A cross-sectional survey of 842 HIV-negative gay and bisexual men, recruited at bars, clubs and saunas in London, suggested that half the respondents would be interested in taking PrEP.
Respondents were given information about pre-exposure prophylaxis and asked: “If PrEP were available, how likely is it that you would take a pill (oral dose) on a daily basis to prevent HIV infection?”.
Half said yes, with 16% saying they were likely to take PrEP and 34% saying they were very likely to. Men interested in PrEP were slightly more likely to be under the age of 35 (AOR adjusted odds ratio 1.58), have attended a sexual health clinic in the past year (AOR 1.59) and to have previously taken post-exposure prophylaxis (PEP) (AOR 1.96). After statistical adjustment, various measures of risky sex were no longer associated with interest in PrEP.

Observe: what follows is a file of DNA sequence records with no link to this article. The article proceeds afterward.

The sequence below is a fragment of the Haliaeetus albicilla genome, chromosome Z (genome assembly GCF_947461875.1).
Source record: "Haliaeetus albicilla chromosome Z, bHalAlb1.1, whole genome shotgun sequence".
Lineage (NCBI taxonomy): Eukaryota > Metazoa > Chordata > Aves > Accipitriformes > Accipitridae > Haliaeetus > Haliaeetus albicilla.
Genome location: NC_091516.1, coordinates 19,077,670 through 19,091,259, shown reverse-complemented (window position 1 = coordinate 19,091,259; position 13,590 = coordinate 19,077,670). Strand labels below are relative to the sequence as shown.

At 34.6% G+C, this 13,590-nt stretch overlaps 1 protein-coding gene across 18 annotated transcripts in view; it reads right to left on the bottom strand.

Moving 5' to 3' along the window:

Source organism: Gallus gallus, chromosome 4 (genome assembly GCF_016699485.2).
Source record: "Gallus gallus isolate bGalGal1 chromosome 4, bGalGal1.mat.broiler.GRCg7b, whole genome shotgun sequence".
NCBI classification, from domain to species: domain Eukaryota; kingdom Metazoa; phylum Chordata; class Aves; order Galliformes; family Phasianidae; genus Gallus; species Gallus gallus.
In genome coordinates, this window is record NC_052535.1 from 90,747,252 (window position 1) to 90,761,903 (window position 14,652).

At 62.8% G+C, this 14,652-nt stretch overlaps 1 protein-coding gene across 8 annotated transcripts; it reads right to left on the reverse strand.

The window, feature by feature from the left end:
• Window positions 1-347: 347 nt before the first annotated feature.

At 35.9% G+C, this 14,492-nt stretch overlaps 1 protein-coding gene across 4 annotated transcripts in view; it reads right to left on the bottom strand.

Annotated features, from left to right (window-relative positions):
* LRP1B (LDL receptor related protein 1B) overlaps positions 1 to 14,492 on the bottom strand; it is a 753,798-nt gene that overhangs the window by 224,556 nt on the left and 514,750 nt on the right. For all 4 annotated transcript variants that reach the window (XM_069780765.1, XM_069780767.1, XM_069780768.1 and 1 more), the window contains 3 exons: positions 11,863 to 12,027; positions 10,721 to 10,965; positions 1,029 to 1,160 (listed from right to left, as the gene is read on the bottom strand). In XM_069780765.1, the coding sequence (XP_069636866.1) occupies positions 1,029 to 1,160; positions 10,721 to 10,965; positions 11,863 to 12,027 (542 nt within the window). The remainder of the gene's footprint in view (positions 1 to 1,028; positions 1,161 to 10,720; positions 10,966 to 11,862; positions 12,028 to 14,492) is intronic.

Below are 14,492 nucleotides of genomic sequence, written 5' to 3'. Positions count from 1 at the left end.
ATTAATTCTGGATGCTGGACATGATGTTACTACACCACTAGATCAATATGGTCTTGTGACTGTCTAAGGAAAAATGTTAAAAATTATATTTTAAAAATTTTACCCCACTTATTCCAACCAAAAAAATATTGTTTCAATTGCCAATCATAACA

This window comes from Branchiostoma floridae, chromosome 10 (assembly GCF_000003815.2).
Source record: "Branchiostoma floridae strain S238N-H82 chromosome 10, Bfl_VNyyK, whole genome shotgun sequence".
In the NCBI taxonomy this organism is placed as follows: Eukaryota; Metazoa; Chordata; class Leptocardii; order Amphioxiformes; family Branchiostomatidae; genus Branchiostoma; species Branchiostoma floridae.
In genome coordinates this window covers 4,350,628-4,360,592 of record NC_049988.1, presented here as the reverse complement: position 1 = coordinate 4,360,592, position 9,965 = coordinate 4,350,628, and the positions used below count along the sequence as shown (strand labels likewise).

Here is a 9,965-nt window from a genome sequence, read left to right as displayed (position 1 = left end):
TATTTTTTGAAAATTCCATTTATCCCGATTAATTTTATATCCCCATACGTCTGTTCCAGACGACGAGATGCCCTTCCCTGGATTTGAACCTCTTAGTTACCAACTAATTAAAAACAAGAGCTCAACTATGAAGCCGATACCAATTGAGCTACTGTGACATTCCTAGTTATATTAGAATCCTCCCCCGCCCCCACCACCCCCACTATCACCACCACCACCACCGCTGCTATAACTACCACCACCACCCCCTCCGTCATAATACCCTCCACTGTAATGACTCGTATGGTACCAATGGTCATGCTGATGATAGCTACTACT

In this survey, 17 men (2.1% of those answering the question) said that they had previously taken antiretroviral drugs to reduce their risk of HIV infection.
Secondly, clinicians at the Manchester Centre for Sexual Health surveyed HIV-negative men attending their service who reported unprotected receptive anal intercourse. Of the 121 men who responded, 36% said they would be “very willing” to take PrEP while only 14% said they would not take the treatment. Daily dosing was perceived as a better option by four fifths of respondents – just one fifth would prefer taking a dose before sexual activity.